• Able to answer four key questions: If you can answer these four questions in a positive nature with your feedback, you’re probably doing a decent job
    1. What can they do behind the wheel?
    2. What can’t they do behind the wheel?
    3. How do they compare to other drivers?
    4. How can they improve as a driver?

Also, keep your eyes open and be ready to point out oncoming traffic, pedestrians, changing conditions, and anything else that could affect how they should be driving. Don’t overdo it and be a backseat driver; just be ready to say something if needed.

Fulfill Supervised Driving Time Requirements:

A father supervises his son's driving and offers guidance

Again, each state has different requirements for teen drivers, but after getting their learner’s permit, most states require that your teen fulfill a set number of supervised driving hours. These hours are designed to help teens feel more comfortable on the roads and test their knowledge of roadway laws. Many states also require teens to have a certain number of driving hours performed at night. For example, in Tennessee, teen drivers must have 50 hours of supervised behind-the-wheel experience (including 10 hours driving at night), according to the Tennessee Department of Safety. Follow the requirements where you live because the more practice your teenager has, the better.

Help Them Prepare for the Knowledge Test:

Supervised driving time should help your teen ace the driving portion of their driver’s license exam, but they’ll still have to answer questions on the knowledge portion of their driving test. Help them review the material from their driver’s ed class. Quiz them on road signs. Find places with online practice tests, like Driving-Tests.org. Review as much material as possible before the test to boost their chances of passing.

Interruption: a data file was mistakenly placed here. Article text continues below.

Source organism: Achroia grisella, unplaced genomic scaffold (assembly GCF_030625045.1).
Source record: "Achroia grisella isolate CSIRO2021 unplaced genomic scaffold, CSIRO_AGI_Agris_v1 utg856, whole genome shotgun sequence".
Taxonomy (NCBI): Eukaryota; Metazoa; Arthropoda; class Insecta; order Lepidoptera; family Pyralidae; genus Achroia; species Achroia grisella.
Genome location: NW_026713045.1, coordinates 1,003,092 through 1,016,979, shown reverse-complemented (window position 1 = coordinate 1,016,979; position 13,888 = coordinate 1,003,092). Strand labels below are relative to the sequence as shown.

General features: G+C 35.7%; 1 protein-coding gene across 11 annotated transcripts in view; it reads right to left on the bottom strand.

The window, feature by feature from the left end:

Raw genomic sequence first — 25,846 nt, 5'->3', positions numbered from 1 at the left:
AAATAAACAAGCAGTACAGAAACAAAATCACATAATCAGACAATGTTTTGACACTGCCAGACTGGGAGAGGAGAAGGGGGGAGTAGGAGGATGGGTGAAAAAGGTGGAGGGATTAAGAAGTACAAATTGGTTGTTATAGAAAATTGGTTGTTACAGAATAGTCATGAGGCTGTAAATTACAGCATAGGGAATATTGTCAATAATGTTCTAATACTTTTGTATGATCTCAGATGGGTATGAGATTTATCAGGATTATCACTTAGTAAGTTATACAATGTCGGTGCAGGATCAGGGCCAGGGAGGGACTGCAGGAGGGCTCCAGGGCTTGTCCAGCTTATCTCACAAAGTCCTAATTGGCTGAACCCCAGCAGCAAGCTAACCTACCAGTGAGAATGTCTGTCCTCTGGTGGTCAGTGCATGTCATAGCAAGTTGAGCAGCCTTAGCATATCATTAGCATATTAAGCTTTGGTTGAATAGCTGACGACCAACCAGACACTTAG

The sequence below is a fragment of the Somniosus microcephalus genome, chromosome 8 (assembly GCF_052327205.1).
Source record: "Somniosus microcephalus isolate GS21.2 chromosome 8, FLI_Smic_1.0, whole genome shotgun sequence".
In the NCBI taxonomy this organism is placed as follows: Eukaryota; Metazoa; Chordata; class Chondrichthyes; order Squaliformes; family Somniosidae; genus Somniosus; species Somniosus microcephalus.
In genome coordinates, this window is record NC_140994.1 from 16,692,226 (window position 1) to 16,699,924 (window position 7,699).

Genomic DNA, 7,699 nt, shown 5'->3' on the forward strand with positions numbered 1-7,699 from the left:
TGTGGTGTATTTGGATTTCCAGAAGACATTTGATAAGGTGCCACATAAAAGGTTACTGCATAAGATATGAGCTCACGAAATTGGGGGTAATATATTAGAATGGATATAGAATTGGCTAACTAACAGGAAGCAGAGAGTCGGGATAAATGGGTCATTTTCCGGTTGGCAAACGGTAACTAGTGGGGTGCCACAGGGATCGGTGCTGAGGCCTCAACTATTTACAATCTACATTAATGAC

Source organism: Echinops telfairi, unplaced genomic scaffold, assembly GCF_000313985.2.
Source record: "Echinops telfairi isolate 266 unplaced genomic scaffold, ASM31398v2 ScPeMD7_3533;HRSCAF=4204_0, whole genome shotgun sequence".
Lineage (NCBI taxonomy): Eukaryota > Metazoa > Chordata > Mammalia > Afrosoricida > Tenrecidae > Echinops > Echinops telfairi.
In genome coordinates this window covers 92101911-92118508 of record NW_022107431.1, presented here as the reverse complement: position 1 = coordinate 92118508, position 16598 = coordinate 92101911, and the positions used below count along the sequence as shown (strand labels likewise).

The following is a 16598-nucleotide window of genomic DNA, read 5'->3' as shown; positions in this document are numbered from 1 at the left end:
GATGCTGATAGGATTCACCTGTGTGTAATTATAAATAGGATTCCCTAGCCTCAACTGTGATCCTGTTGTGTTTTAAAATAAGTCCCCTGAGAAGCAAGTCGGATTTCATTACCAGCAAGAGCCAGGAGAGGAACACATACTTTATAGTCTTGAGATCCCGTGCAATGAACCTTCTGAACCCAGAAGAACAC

After Your Teen Gets Their License

Make Sure They’re Aware of Driving Restrictions:

When a teen gets their first driver’s license, they don’t have unlimited freedom in many states. All over the country, there are restrictions in place to try to keep first-time drivers safe. For example, in Texas, drivers with a provisional license can’t carry more than one passenger under the age of 21 (excluding family members) and they’re not allowed to operate a vehicle between midnight and 5:00 a.m. unless the trip is for work, a school event, or a medical emergency, according to the Texas Department of Public Safety. Learn the laws in your state, and make sure your young driver is aware of them.

Prepare Them to Handle an Emergency

It’s a great idea, if your insurance offers it, to pay a little extra for roadside assistance for your teen. Even if they don’t need it right away, they’ll eventually pop a tire, lock their keys in the car, or encounter some other situation that could require a helping hand. In addition to roadside assistance, you can make sure your young driver’s car is stocked with these important items year-round so they’re ready for whatever the road throws at them. You can also teach your teen to change a tire, jump-start a car, and other basic car repair and maintenance skills.

Set House Rules for Teenage Drivers:

Nobody knows your child better than you, so you might want to set driving rules for your own household. Here are a number of things you could consider:

  • Your own driving curfew
  • Passenger limits
  • Make buckling up a requirement
  • No music while driving
  • Ban multitasking
  • Avoiding certain roads or areas of town during busy times
  • No toleration policy for moving violations

Whatever rules you come up with, make sure they’re clearly communicated, as well as the consequences for breaking them.

Teach Them What to Do If They’re Pulled Over:

Even if your young driver obeys driving laws and follows your household rules, they could still get pulled over by a police officer for a faulty taillight or turn signal. In these circumstances, it’s important they know how to act. Here are some helpful steps to follow if they get pulled over:

  1. Turn on hazards
  2. Find a safe, nearby spot to pull over
  3. Roll down the windows and turn off the vehicle
  4. Remain calm
  5. Be polite
  6. Apologize if you did something wrong
  7. Notify the officer before reaching for anything
  8. If you get a ticket, sign it
  9. Be careful when merging back into traffic

Still have questions about car insurance and your first-time driver? We’d love to talk. Give us a call or stop by one of our nearby locations to learn more.